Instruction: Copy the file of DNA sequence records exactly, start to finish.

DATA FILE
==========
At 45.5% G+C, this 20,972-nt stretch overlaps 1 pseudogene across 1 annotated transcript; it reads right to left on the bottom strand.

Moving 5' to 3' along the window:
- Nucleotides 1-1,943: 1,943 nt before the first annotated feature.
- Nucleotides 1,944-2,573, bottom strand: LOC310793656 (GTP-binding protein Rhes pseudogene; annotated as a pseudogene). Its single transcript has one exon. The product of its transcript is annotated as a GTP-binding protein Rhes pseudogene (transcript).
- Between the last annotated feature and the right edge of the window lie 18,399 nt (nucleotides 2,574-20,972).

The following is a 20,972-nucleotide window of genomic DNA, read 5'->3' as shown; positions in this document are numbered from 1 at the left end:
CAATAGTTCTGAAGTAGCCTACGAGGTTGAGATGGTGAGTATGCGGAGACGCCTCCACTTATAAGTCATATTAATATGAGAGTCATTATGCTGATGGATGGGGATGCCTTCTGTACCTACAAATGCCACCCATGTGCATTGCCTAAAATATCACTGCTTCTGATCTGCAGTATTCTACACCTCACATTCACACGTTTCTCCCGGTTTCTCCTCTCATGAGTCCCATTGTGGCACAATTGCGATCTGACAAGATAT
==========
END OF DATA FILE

At 45.5% G+C, this 20,972-nt stretch overlaps 1 pseudogene across 1 annotated transcript; it reads right to left on the bottom strand.

Moving 5' to 3' along the window:
- Nucleotides 1-1,943: 1,943 nt before the first annotated feature.
- Nucleotides 1,944-2,573, bottom strand: LOC310793656 (GTP-binding protein Rhes pseudogene; annotated as a pseudogene). Its single transcript has one exon. The product of its transcript is annotated as a GTP-binding protein Rhes pseudogene (transcript).
- Between the last annotated feature and the right edge of the window lie 18,399 nt (nucleotides 2,574-20,972).

The following is a 20,972-nucleotide window of genomic DNA, read 5'->3' as shown; positions in this document are numbered from 1 at the left end:
CAATAGTTCTGAAGTAGCCTACGAGGTTGAGATGGTGAGTATGCGGAGACGCCTCCACTTATAAGTCATATTAATATGAGAGTCATTATGCTGATGGATGGGGATGCCTTCTGTACCTACAAATGCCACCCATGTGCATTGCCTAAAATATCACTGCTTCTGATCTGCAGTATTCTACACCTCACATTCACACGTTTCTCCCGGTTTCTCCTCTCATGAGTCCCATTGTGGCACAATTGCGATCTGACAAGATAT